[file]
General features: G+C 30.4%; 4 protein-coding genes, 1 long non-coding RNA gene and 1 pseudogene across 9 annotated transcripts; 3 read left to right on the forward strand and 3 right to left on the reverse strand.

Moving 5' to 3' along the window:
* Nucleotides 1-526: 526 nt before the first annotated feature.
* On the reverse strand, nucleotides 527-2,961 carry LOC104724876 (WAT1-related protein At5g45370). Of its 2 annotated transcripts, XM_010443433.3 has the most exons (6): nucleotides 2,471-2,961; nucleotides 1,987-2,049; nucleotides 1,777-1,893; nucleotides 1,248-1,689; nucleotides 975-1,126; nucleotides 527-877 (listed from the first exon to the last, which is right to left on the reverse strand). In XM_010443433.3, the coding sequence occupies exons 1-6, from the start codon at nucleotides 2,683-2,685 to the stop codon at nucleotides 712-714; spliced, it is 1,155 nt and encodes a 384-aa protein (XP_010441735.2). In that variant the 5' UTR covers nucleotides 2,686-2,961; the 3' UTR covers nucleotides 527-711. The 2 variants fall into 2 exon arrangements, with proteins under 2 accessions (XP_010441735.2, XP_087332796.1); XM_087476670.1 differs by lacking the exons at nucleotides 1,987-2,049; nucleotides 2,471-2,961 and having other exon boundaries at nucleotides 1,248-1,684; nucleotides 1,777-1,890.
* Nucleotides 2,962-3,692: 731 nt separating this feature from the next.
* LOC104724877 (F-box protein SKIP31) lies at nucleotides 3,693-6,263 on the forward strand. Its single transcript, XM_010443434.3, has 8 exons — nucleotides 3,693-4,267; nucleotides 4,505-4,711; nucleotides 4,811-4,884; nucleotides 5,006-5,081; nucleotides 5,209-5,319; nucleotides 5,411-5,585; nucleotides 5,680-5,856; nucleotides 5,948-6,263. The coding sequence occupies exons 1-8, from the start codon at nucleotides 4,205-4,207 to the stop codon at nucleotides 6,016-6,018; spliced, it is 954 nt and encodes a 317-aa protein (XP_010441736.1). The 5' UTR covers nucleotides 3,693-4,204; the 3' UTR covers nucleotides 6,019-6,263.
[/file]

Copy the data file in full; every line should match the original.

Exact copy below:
General features: G+C 30.4%; 4 protein-coding genes, 1 long non-coding RNA gene and 1 pseudogene across 9 annotated transcripts; 3 read left to right on the forward strand and 3 right to left on the reverse strand.

Moving 5' to 3' along the window:
* Nucleotides 1-526: 526 nt before the first annotated feature.
* On the reverse strand, nucleotides 527-2,961 carry LOC104724876 (WAT1-related protein At5g45370). Of its 2 annotated transcripts, XM_010443433.3 has the most exons (6): nucleotides 2,471-2,961; nucleotides 1,987-2,049; nucleotides 1,777-1,893; nucleotides 1,248-1,689; nucleotides 975-1,126; nucleotides 527-877 (listed from the first exon to the last, which is right to left on the reverse strand). In XM_010443433.3, the coding sequence occupies exons 1-6, from the start codon at nucleotides 2,683-2,685 to the stop codon at nucleotides 712-714; spliced, it is 1,155 nt and encodes a 384-aa protein (XP_010441735.2). In that variant the 5' UTR covers nucleotides 2,686-2,961; the 3' UTR covers nucleotides 527-711. The 2 variants fall into 2 exon arrangements, with proteins under 2 accessions (XP_010441735.2, XP_087332796.1); XM_087476670.1 differs by lacking the exons at nucleotides 1,987-2,049; nucleotides 2,471-2,961 and having other exon boundaries at nucleotides 1,248-1,684; nucleotides 1,777-1,890.
* Nucleotides 2,962-3,692: 731 nt separating this feature from the next.
* LOC104724877 (F-box protein SKIP31) lies at nucleotides 3,693-6,263 on the forward strand. Its single transcript, XM_010443434.3, has 8 exons — nucleotides 3,693-4,267; nucleotides 4,505-4,711; nucleotides 4,811-4,884; nucleotides 5,006-5,081; nucleotides 5,209-5,319; nucleotides 5,411-5,585; nucleotides 5,680-5,856; nucleotides 5,948-6,263. The coding sequence occupies exons 1-8, from the start codon at nucleotides 4,205-4,207 to the stop codon at nucleotides 6,016-6,018; spliced, it is 954 nt and encodes a 317-aa protein (XP_010441736.1). The 5' UTR covers nucleotides 3,693-4,204; the 3' UTR covers nucleotides 6,019-6,263.